Open AI CEO Sam Altman Predicts the Next Trillion Dollar AI Company

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Source: TechCrunch, CC BY 2.0, via Wikimedia Commons

In a recent interview, we got how Open AI’s CEO Sam Altman thinks about the present and future of AI.

Open AI is a big deal. They are at the forefront of building the world cyberpunk and sci-fi have envisioned.

They make the most sophisticated algorithms with the biggest computing and data sets.

Does the name GPT-3 ring a bell? Open AI has built it and is the backbone of most copyrighting software. From Jasper AI, Rytr, to Peppertype. You will be surprised by the sheer quality if you have used any of them.

And Open AI doesn’t just make GPT-3. They are behind DallE-2, the AI image generator, and Whisper (a speech recognition software released last week).

This makes you wonder, what are they working on next? Where do they see the next big opportunity?

Sam Altman, the CEO of Open AI, has recently given a talk where he discusses a possibility of a more significant disruption than GPT-3 or DallE-2: the next trillion-dollar opportunity in AI.

What is Open AI, and who is behind it?

First off, just a few words about Open AI. Skip it if you already know.

Open AI is one of the first artificial intelligence companies solely focused on artificial intelligence in the private sector. OpenAI was founded in December 2015 by SpaceX co-founder and Tesla CEO Elon Musk, Greg Brockman from notable data startup Cloudera, and entrepreneur Rebekah Mercer.

Since its creation, OpenAI has made significant contributions to both its citizens and AI.

And their algorithms are frighteningly good.

One of their most impressive achievements is in natural language processing, GPT-3.

And the speed of exponential growth of the algorithm’s performance is astonishing. GPT-2, the predecessor to GPT-3, was released in November 2019. Shortly after, GPT-3 was introduced in May 2020.

In a matter of less than a year, they were able to improve the algorithm with massive computing and datasets. New York Times gave GPT-3 the credit of being able to write original content with equivalent fluency to that of a human.

Same story for the image generator Dall-E. Dall-E was released in January 2021, and Dall-E 2 was announced in April 2022. Now Dall-E 2 has won an annual art competition in Colorado.

Open AI has surprised us by building algorithms that challenge jobs we initially thought were for humans — creativity.

So what does Sam Altman think about the current state?

The Current State and Limitations of AI

During the interview, Sam states that we are still at the tip of the iceberg.

So I think so far, we’ve been in the realm where you can do an incredible copywriting business or you can do an education service or whatever. But I don’t think we’ve yet seen the people go after the trillion dollar take on Google.

He brings up a good point that AI is still not able to generate net new knowledge for humanity. It has been able to train and synthesize massive amounts of information, but it only generates what people have been doing.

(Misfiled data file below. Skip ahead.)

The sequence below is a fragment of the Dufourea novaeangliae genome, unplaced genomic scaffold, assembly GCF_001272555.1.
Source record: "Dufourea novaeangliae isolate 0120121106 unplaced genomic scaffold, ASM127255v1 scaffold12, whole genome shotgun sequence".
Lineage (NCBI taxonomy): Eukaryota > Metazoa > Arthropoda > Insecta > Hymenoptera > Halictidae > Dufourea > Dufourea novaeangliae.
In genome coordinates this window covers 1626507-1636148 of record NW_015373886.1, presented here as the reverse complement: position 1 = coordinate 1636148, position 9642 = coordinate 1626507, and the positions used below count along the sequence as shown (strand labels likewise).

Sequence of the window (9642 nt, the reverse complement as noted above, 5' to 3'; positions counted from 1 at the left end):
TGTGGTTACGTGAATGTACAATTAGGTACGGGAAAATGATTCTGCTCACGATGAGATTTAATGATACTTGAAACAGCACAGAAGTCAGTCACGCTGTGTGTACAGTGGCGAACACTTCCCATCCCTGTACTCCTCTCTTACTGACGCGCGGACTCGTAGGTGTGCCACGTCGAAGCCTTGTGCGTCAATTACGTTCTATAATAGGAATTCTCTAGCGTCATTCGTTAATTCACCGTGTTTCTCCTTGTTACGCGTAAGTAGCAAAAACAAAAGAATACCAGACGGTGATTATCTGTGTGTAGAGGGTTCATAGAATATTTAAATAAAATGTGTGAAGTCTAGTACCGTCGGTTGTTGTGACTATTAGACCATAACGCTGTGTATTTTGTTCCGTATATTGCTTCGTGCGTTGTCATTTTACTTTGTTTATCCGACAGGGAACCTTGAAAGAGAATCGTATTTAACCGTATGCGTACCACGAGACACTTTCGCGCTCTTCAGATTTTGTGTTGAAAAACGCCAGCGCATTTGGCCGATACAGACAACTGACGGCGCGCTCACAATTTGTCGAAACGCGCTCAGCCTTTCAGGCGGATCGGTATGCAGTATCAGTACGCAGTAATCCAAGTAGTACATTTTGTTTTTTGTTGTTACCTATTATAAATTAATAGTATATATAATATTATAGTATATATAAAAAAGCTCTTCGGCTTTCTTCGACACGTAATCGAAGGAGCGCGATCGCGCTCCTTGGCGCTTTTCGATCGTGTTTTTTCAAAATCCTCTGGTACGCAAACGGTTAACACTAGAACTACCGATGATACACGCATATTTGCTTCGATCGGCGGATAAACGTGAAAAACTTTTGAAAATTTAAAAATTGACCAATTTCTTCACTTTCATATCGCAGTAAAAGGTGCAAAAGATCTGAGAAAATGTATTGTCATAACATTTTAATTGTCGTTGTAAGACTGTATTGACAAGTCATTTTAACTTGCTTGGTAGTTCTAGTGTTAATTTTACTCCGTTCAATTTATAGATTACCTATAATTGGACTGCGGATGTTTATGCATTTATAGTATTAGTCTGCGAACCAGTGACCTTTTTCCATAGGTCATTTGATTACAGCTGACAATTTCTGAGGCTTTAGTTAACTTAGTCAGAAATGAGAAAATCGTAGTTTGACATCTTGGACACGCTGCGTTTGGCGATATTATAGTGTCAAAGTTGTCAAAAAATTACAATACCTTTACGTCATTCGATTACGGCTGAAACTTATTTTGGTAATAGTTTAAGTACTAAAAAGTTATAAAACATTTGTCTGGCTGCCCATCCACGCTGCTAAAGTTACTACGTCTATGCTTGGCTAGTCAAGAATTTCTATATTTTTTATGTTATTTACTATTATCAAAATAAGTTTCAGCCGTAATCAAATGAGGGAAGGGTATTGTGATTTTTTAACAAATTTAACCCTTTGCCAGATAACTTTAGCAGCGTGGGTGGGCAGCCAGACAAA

“It’s not going to cure cancer. It’s not going to add to the sum total of human scientific knowledge.”

But the key word is yet.

And that is what I think will turn out to be wrong that most surprises the current experts in the field.

Reinforcing his point that massive innovations are yet to come.

But where?

The Next Trillion Dollar Company in AI

Sam thinks the next significant breakthrough will be in “bio” or “genomic.”

There’s been some promising work in genomics, but stuff on a bench top hasn’t really impacted it. I think that’s going to change. And I think this is one of these areas where there will be these new $100 billion to $1 trillion companies started, and those areas are rare.

Some advice for someone going through this field was to avoid areas where human trials are necessary because they take time. An intersection of bio and materials or simulators will be a good starting area.

And a breakthrough may be brewing in the field of AI. DeepMind, a competitor to OpenAI, has been working on AlphaFold, an algorithm to predict the three-dimensional shapes of proteins.

It can potentially change how we think about proteins and how they work. AlphaFold could help unlock new insight into how proteins function and diseases develop by providing a more accurate picture of a protein's structure. This could lead to new treatments for conditions like Alzheimer’s and cancer. In addition, AlphaFold could help speed up the drug development process, as it is essential to understand how a protein will interact with drugs.

Recently, Deep Mind has released 200 million protein structures available for download to help scientists with their research (including sustainability, food insecurity, and neglected diseases).

Source: Deep Mind

Having been in the AI industry for the past 4+ years, I am stunned by the improvement speed. I believe we are past the “hype cycle,” as seen by the destruction of market caps in AI companies like C3 AI, and we have transitioned to a productive stage.

We will see groundbreaking companies, maybe a substitution for Google and other trillion-dollar companies.

What happens after the widescale adoption of artificial intelligence is especially frightening and unpredictable. How will we function when artificial general intelligence (AGI) arises? — “highly autonomous systems that outperform humans at most economically valuable work” (Open AI)

My guess is that the things that we’ll have to figure out are how we think about fairly distributing wealth, access to AGI systems, which will be the commodity of the realm, and governance, how we collectively decide what they can do, what they don’t do, things like that. And I think figuring out the answer to those questions is going to just be huge. — Sam Altman CEO

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